Bowen Liu, Electrical Engineering
I’m a double major in electrical engineering and philosophy. I like beautiful stuff and intellectual stuff. Newton was a physicist, a mathematician, and a philosopher. Now you don’t see that, but I think those things are compatible. I think there is elegance in the solution to a physical problem, and we need philosophy and ethics to guide us in using our engineering knowledge correctly.
All my classes have all been very useful. For instance, in my integrated-circuit design class, we actually go into a clean room to fabricate devices. Before coming to UCSB, I never thought about fabricating a nanoscale transistor, and I sure didn’t know I’d be able to do that. I’m also doing research with a professor, working on something similar to a quantum device. Before that, I had heard of photons, but I had never heard of a phonon — that’s a vibration — and quantum dots and other things like that. It’s like science fiction stuff, and it’s very fascinating. I don’t think many other schools offer this kind of opportunity at the undergraduate level.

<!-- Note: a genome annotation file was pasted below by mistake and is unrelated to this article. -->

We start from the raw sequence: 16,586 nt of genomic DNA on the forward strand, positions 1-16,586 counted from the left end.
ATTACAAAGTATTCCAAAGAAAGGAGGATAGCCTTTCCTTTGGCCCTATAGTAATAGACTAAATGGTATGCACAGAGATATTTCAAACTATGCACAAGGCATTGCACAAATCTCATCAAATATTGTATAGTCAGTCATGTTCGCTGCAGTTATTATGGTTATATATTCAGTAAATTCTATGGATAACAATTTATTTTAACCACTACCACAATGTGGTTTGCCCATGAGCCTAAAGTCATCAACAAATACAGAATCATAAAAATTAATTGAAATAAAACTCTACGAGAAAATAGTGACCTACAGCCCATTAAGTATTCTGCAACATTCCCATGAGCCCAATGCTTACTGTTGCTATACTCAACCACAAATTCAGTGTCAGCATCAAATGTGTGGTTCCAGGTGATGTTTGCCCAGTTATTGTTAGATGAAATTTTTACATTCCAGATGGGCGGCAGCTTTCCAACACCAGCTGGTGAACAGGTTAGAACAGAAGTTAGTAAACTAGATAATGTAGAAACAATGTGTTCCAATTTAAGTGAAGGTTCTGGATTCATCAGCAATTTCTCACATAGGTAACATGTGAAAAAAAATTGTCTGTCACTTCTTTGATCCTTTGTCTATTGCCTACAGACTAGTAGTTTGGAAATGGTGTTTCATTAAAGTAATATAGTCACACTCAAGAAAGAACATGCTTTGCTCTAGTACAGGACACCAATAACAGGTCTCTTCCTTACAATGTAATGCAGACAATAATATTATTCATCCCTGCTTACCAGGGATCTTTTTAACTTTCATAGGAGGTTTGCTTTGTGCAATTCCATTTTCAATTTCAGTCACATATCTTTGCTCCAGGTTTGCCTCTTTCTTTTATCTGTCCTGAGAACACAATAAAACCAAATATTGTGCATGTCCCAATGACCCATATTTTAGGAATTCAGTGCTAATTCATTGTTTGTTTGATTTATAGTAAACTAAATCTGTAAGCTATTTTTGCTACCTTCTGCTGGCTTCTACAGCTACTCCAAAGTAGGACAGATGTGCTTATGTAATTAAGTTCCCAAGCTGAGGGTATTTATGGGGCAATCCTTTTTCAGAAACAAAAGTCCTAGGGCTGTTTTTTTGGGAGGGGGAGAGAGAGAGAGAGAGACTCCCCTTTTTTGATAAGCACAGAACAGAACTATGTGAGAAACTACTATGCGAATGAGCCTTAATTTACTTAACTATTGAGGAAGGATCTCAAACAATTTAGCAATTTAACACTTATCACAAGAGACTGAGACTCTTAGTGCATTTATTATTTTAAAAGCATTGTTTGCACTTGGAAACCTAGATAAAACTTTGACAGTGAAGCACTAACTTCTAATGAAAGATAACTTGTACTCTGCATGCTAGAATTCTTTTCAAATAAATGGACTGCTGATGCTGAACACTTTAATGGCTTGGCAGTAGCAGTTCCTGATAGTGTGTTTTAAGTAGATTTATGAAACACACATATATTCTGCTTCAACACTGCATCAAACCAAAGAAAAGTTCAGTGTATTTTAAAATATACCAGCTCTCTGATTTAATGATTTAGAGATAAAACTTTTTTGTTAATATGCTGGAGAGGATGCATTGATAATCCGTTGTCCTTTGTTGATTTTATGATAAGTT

In the faculty research, I work with two graduate students, who are very patient and guide me through things. I could imagine that they might not expect much from undergraduate students, but they sit down with us and explain some basic physics to us. They want us to be able to contribute and to learn as much as we can from doing the work.
Collaboration shows up a lot in our labs, and in the projects that we do every quarter, which involve at least two people, me and someone else. They always involve struggles, frustration, and rewards. We all go through it, and it’s great to have teammates who are going through it with you. It makes you feel more confident and at ease.